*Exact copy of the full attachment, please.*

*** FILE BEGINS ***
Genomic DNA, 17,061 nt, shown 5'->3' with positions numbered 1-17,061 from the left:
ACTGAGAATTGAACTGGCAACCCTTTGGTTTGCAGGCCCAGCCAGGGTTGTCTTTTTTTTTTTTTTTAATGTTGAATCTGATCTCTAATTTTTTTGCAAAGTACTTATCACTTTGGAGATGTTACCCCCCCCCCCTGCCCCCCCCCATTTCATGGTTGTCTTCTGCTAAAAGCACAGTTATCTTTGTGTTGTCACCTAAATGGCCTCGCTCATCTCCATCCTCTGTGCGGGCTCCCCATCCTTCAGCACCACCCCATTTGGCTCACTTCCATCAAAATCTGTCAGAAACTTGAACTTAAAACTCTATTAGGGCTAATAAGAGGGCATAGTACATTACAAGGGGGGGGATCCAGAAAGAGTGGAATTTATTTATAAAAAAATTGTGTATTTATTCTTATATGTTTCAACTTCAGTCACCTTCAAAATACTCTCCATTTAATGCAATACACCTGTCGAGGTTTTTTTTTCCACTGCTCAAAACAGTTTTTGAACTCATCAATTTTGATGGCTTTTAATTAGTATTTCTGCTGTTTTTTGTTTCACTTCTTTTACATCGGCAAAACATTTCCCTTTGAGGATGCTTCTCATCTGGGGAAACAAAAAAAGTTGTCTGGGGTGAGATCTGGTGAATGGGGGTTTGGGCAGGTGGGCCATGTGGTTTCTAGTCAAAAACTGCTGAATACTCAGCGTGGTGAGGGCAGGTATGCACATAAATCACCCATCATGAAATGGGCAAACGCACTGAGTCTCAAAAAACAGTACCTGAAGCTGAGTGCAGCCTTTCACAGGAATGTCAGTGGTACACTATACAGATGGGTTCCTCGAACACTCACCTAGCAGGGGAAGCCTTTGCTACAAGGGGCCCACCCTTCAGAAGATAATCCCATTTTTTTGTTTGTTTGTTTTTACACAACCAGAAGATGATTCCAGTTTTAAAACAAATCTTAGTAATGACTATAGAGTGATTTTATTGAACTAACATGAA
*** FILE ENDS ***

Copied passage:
Genomic DNA, 17,061 nt, shown 5'->3' with positions numbered 1-17,061 from the left:
ACTGAGAATTGAACTGGCAACCCTTTGGTTTGCAGGCCCAGCCAGGGTTGTCTTTTTTTTTTTTTTTAATGTTGAATCTGATCTCTAATTTTTTTGCAAAGTACTTATCACTTTGGAGATGTTACCCCCCCCCCCTGCCCCCCCCCATTTCATGGTTGTCTTCTGCTAAAAGCACAGTTATCTTTGTGTTGTCACCTAAATGGCCTCGCTCATCTCCATCCTCTGTGCGGGCTCCCCATCCTTCAGCACCACCCCATTTGGCTCACTTCCATCAAAATCTGTCAGAAACTTGAACTTAAAACTCTATTAGGGCTAATAAGAGGGCATAGTACATTACAAGGGGGGGGATCCAGAAAGAGTGGAATTTATTTATAAAAAAATTGTGTATTTATTCTTATATGTTTCAACTTCAGTCACCTTCAAAATACTCTCCATTTAATGCAATACACCTGTCGAGGTTTTTTTTTCCACTGCTCAAAACAGTTTTTGAACTCATCAATTTTGATGGCTTTTAATTAGTATTTCTGCTGTTTTTTGTTTCACTTCTTTTACATCGGCAAAACATTTCCCTTTGAGGATGCTTCTCATCTGGGGAAACAAAAAAAGTTGTCTGGGGTGAGATCTGGTGAATGGGGGTTTGGGCAGGTGGGCCATGTGGTTTCTAGTCAAAAACTGCTGAATACTCAGCGTGGTGAGGGCAGGTATGCACATAAATCACCCATCATGAAATGGGCAAACGCACTGAGTCTCAAAAAACAGTACCTGAAGCTGAGTGCAGCCTTTCACAGGAATGTCAGTGGTACACTATACAGATGGGTTCCTCGAACACTCACCTAGCAGGGGAAGCCTTTGCTACAAGGGGCCCACCCTTCAGAAGATAATCCCATTTTTTTGTTTGTTTGTTTTTACACAACCAGAAGATGATTCCAGTTTTAAAACAAATCTTAGTAATGACTATAGAGTGATTTTATTGAACTAACATGAA